Abortion Scams Are the Result of Abortion Stigma

The XX Factor
What Women Really Think
Oct. 5 2012 11:44 AM

Abortion Scams Are the Result of Abortion Stigma

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When women seeking abortions face this kind of crowd, no wonder they feel shame.

Photo by Scott Olson/Getty Images

I wrote Thursday about how Todd Akin has reaffirmed his belief that abortion providers, including Planned Parenthood, routinely trick women who aren't pregnant into getting abortions. And so it was a bit disheartening to see Jezebel run with a story whose headline suggested that Akin may be on to something: "I Was the Victim of an Abortion Scam."

But actually reading this story, it quickly becomes clear that, while Jezebel no doubt hoped to use the interest in Akin's urban legend to get more traffic, the scam recounted by Anna Qu has nothing to do with Akin's allegations. Indeed, as Qu originally posted her piece at XOJane a mere few hours after we originally broke the Akin news, it's unlikely she was thinking about Todd Akin when writing it at all.

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Qu's story is important, as it highlights one of the many nasty results of the stigmatization of abortion. Qu was pregnant, wanted an abortion, and did manage to have one, but getting from A to B meant paying excessive fees and, apparently, being exploited for insurance fraud. Right away, red flags are raised as the clinician tells Qu that if she doesn't get an abortion pill that very day, she'll be required to fork over an extra $250 on top of the $550 for the pill if she comes back for it later. Qu takes the pill, and it doesn't completely work to abort the fetus, so she ends up paying more fees for follow-up visits and for a surgical procedure to get what the pill didn't. When she demands an itemized receipt so that she can be reimbursed by her insurance company and the clinic refuses to provide it for her, she realizes that the clinic intends to double-charge—getting her to pay for the surgical procedure and then getting the insurance company to pay them directly for it as well. In the end, the clinic manages to squeeze her for more than $1,600 and tries to get the insurance company for $3,100 more. She reports them to the Better Business Bureau.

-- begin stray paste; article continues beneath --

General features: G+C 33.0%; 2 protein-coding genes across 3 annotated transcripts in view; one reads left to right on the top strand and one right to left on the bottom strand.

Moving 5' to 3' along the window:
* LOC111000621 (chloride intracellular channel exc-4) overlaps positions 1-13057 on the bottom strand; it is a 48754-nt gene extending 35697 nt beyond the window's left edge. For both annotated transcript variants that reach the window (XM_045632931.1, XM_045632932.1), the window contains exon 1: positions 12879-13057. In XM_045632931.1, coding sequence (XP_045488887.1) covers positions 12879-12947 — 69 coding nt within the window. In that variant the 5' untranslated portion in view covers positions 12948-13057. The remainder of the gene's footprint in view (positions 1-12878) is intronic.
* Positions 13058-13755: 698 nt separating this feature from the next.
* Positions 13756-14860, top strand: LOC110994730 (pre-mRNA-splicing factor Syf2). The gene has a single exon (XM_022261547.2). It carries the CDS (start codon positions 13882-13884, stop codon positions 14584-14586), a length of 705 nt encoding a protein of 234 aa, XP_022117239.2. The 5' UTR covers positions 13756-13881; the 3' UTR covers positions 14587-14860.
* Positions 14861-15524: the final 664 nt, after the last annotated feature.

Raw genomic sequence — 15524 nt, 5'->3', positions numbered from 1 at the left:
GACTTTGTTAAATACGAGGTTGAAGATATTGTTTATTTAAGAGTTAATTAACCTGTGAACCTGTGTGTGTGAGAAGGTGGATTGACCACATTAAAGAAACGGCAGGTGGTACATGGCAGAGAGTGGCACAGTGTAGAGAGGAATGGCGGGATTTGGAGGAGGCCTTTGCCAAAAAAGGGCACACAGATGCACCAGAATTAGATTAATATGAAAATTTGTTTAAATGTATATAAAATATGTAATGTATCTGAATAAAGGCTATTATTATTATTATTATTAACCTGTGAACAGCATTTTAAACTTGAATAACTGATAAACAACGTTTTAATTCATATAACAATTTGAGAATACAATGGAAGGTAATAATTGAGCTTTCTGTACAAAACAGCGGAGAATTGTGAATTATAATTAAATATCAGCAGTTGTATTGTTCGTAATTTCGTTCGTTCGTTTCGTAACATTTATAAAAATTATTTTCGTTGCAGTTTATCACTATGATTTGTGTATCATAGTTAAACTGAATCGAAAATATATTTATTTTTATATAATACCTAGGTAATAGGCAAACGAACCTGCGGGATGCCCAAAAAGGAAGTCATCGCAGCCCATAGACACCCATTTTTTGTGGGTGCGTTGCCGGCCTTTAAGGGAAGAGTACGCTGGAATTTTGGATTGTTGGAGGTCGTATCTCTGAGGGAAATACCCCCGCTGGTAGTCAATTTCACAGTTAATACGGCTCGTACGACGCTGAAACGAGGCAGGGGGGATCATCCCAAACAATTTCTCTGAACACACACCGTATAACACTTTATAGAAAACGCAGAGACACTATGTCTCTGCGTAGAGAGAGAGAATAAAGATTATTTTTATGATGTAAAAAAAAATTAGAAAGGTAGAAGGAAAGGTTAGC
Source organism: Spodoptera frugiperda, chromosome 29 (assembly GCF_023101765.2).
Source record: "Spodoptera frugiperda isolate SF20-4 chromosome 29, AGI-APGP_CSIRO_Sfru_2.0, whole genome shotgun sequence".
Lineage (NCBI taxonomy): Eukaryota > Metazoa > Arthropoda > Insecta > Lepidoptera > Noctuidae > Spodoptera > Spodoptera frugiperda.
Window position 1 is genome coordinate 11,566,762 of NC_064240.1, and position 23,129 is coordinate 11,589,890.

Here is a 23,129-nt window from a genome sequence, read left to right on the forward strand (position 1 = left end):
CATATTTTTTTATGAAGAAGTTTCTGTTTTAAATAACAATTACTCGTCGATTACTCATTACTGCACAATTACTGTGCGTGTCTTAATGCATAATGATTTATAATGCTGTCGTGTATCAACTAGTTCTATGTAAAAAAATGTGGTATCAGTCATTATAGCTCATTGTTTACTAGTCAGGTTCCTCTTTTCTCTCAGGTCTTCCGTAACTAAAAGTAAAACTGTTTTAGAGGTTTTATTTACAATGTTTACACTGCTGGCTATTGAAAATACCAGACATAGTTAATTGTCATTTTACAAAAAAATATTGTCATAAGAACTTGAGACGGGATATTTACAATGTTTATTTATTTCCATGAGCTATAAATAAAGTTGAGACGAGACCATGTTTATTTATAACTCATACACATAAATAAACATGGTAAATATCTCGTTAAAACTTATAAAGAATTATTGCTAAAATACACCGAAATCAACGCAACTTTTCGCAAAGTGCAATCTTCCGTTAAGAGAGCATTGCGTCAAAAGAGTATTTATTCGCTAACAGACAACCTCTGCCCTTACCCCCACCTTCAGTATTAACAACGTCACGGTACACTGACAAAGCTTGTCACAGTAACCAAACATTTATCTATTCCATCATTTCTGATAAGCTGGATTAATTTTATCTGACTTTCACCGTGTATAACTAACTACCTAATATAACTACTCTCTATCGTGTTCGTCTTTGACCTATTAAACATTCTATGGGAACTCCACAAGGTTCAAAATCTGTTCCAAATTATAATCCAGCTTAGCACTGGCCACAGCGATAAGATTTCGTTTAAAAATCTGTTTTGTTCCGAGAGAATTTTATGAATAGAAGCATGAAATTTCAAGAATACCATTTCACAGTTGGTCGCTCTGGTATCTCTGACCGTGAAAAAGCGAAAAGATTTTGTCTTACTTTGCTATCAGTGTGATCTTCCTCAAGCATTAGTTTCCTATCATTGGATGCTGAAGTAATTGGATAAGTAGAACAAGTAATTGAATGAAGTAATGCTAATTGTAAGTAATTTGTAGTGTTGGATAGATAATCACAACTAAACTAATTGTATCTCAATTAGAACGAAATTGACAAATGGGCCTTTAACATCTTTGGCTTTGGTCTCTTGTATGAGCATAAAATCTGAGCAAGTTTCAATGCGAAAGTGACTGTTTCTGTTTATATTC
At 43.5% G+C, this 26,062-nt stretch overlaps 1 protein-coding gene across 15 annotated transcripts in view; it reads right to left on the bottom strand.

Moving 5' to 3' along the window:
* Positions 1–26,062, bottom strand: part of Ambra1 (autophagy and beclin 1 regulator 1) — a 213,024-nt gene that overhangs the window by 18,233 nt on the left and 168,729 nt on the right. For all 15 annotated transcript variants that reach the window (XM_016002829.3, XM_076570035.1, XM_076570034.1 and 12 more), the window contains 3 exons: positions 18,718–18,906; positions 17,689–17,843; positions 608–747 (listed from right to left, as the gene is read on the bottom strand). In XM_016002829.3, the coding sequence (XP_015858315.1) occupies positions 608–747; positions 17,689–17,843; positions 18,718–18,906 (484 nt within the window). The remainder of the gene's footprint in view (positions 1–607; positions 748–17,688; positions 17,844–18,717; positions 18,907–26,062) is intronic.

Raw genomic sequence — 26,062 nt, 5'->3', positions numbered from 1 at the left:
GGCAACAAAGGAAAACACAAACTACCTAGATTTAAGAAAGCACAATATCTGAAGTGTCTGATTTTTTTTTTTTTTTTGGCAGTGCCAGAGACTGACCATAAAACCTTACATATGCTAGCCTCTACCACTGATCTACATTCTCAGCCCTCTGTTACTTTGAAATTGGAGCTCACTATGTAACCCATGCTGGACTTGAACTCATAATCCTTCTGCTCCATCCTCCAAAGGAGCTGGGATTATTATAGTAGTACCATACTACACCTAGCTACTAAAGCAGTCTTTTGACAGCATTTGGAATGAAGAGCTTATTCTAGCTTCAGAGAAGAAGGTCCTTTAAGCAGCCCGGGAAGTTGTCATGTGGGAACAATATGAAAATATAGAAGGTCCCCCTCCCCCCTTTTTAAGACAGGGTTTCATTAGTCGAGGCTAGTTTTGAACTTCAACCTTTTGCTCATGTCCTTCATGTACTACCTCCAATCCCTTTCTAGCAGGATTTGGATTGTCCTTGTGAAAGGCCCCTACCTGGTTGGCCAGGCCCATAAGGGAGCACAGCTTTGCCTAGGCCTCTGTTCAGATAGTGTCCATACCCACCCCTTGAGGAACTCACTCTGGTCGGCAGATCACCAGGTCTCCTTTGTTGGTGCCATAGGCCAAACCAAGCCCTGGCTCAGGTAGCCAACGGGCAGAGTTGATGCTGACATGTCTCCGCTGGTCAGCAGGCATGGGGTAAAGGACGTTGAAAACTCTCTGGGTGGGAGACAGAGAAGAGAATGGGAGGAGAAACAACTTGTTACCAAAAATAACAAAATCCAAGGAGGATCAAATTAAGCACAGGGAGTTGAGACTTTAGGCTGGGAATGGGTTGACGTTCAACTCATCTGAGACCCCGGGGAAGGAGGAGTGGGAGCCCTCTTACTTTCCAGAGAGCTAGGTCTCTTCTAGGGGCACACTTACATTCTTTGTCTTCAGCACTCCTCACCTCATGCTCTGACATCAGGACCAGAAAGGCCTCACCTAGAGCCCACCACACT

Qu doesn't seem to realize it, but the pro-choice movement is actually quite aware of the kind of ordeal she went through and that women seeking abortions can be prey simply because unethical doctors know that patients will be too ashamed of getting abortions to stand up for themselves or report fraud. Indeed, one of the reasons pro-choicers push back so hard against the stigma of abortion is so patients know that they can demand better standards of care. The National Abortion Federation was established in large part to combat this problem and point patients to quality providers that meet their guidelines. Unsurprisingly, the clinic that Qu went to is not on the list of New York-area clinics that NAF recommends. Anyone seeking an abortion should consult with NAF's database and follow the guidelines set out by the National Network of Abortion Funds for finding a reputable clinic. When in doubt, Planned Parenthood is always a good go-to establishment. Contrary to the heated accusations flying from the anti-choice movement, the nonprofit excels in keeping things transparent and straightforward for patients, and as they are a nonprofit, they make it their mission to offer their services as inexpensively as possible.

Qu is right about the larger problem: "When it's piggybacking on the taboo and guilt already present in the horrific situation, women are less likely to protest unfair treatment or question medical costs; their hearts are in their throats and all they want is to have a choice." The hard work of NAF, NNAF, and Planned Parenthood can only go so far. As long as women out there don't feel they deserve better abortion care or think they have reason to feel shame, unethical providers will be around to take advantage of them.

Amanda Marcotte is a Brooklyn-based writer and DoubleX contributor. She also writes regularly for the Daily Beast, AlterNet, and USA Today. Follow her on Twitter.

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